My dad went through a rough time in the 1960’s when he felt he was about to be pushed out of IBM because he didn’t have a college degree in Engineering.  He told me once his manager had spoken to him about how much time he spent in the bathroom.  My guess is that the manager was about 28 years old.  My father had joined IBM in 1936.  How humiliating that talk about time in the bathroom must have been for a middle-aged man who had made bombsights for the U.S. military during WWII?  He had bought a house that people thought was expensive because it was on Front Street in Owego, NY.  It wasn’t expensive.  He worked for years on repairs and improvements.  I remember when my parents burned the mortgage sometime in the 1960’s.

My dad never talked about religion.  He only once said that he was not prepared for First Communion, only that he was waiting for a friend in a church and the nun grabbed him and told him to get into line.

As the boys went away to college, my father began to have some time to breathe.  He took masonry classes at TCCC.  He took night classes in Mechanical Drawing.  (He even moon-lighted for a time to make ends meet.)

He was interested in many things.  And, I found out too late that he was something of an artist.

While he spent his last months at Robert Packer in Sayre, he told me he was having nightmares.  In these terrible dreams, men were trying to break in the up stairs window and shouted at him: “We’re taking this house, Egan, and there’s nothing you can do about it.”

That was probably my father’s greatest fear…to lose the house he had worked so hard for so many decades.

After he died, in February, 2004, it came to my wife, my only living brother, Dan and myself to clean out our family home, 420 Front St. It was the hardest thing I ever had to do.  To throw away the objects of your childhood was a heart-breaking thing for me.  I grow attached to things.  It’s a long story.

But, in all those letters, medical bills, post cards, and IBM pay stubs from 1956, I found a small drawing glued onto a bit of cardboard.  It was a winter scene.  My father drew it with a fair hand probably as a gift to my mother, perhaps as a wedding present or a homemade holiday card.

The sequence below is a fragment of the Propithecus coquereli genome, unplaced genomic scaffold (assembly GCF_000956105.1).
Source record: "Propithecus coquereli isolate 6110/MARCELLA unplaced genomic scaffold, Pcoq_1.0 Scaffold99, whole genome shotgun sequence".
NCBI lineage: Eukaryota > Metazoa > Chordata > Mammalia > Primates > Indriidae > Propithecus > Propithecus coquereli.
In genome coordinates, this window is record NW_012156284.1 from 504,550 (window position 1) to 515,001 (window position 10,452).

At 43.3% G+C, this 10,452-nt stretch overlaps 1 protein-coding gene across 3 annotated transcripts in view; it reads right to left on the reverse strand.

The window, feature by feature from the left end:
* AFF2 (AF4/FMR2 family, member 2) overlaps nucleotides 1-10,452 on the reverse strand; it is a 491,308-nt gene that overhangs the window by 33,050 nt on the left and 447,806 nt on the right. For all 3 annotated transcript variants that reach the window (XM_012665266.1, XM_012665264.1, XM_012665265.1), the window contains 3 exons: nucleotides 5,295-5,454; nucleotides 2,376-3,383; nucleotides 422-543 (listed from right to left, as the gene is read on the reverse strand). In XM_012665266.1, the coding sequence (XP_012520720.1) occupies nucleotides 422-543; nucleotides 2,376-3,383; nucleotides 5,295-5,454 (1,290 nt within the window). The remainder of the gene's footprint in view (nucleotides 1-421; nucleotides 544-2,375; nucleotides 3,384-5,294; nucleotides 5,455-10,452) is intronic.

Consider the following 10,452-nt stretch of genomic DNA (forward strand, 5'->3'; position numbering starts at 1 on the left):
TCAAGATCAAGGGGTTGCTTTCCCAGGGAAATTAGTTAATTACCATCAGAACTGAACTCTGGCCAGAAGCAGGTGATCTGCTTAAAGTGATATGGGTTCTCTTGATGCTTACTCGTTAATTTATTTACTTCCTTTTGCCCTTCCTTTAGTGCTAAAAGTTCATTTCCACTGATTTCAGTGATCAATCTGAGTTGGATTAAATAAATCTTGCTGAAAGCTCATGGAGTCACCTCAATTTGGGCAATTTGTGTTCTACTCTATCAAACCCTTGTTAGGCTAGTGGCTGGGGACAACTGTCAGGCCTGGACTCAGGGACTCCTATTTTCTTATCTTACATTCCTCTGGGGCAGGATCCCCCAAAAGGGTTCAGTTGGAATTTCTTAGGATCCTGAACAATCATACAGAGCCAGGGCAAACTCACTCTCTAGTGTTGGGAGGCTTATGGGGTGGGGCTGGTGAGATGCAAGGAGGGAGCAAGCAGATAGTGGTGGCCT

My father always wanted a cabin…somewhere.  It could have been a cottage in Ireland, a cabin in the wood lot he owned off Gaskill Hill Road.  Or, a farm scene he remembered from his childhood when he lived in the Pennsylvania country near Scranton.

But, it was not the house that ran short of coal that Christmas Eve.  I can see the smoke rising from the chimney.  It was not a poor farm house…rather it was a cute little place set on a hill and surrounded by snow.

This was probably the house of my father’s dreams.  No bully waiting at the corner.  No black-faced father just home from the mines.  No coal-pit beyond the hill.  No cold bedrooms, only warmth inside.

I am connected to that picture somehow,  even though it was sketched out 15 or 20 years before I was born.  It’s my drawing now.  But I’ll never own the scene he painted.  That is his dream…and always will be.  I’ll have possession of a piece of paper but the inspiration and the dream that created the little sketch will never truly be my own.

On the back it says: MERRY CHRISTMAS AND A HAPPY NEW YEAR…all in caps and heartfelt.

And, a name in black ink in the lower right corner:

Paul

Paul Egan #2  copy

 

 

 

Coal For Christmas

010

My father grew up poor.  Not the kind of poor where he would walk through ten inches of snow barefoot or go from house to house asking for bread.  Just the kind of poor that would keep his father one step ahead of the rent collector. His parents provided the best they could, but, by his own admission, he was raised in the poverty that was common in rural America in the 1920’s.  My grandfather and my grandmother should be telling this story.  Instead, it came to me from my own dad and it was usually told to his four sons around the time it came to bundle up and go out, find and cut a Christmas tree. I heard this story more than once when it was cold and snowy in the 1950’s. In the years when my father was a child, the winters were probably much colder and the snow deeper.

It was Northeastern Pennsylvania. It was coal country and my grandfather was Irish.  Two generations went down into the mines. Down they would go, every day before dawn, only to resurface again long after the sun had set.  Because of some misguided decision on his part, my grandfather was demoted from mine foreman to a more obscure job somewhere else at the pit.  Later in life, he fell on even harder times and became depressed about his inability to keep his family, two boys and two girls, comfortable and warm.  It all came crashing down, literally, when their simple farmhouse burned to the foundation.  After seeing his family safely out, the only item my grandfather could salvage was a Hoover.  My father could describe in minute detail how he stood next to his dad and watched him physically shrink, slump and then become quiet.  He never broke the silence after that and died in a hospital while staring mutely at the walls.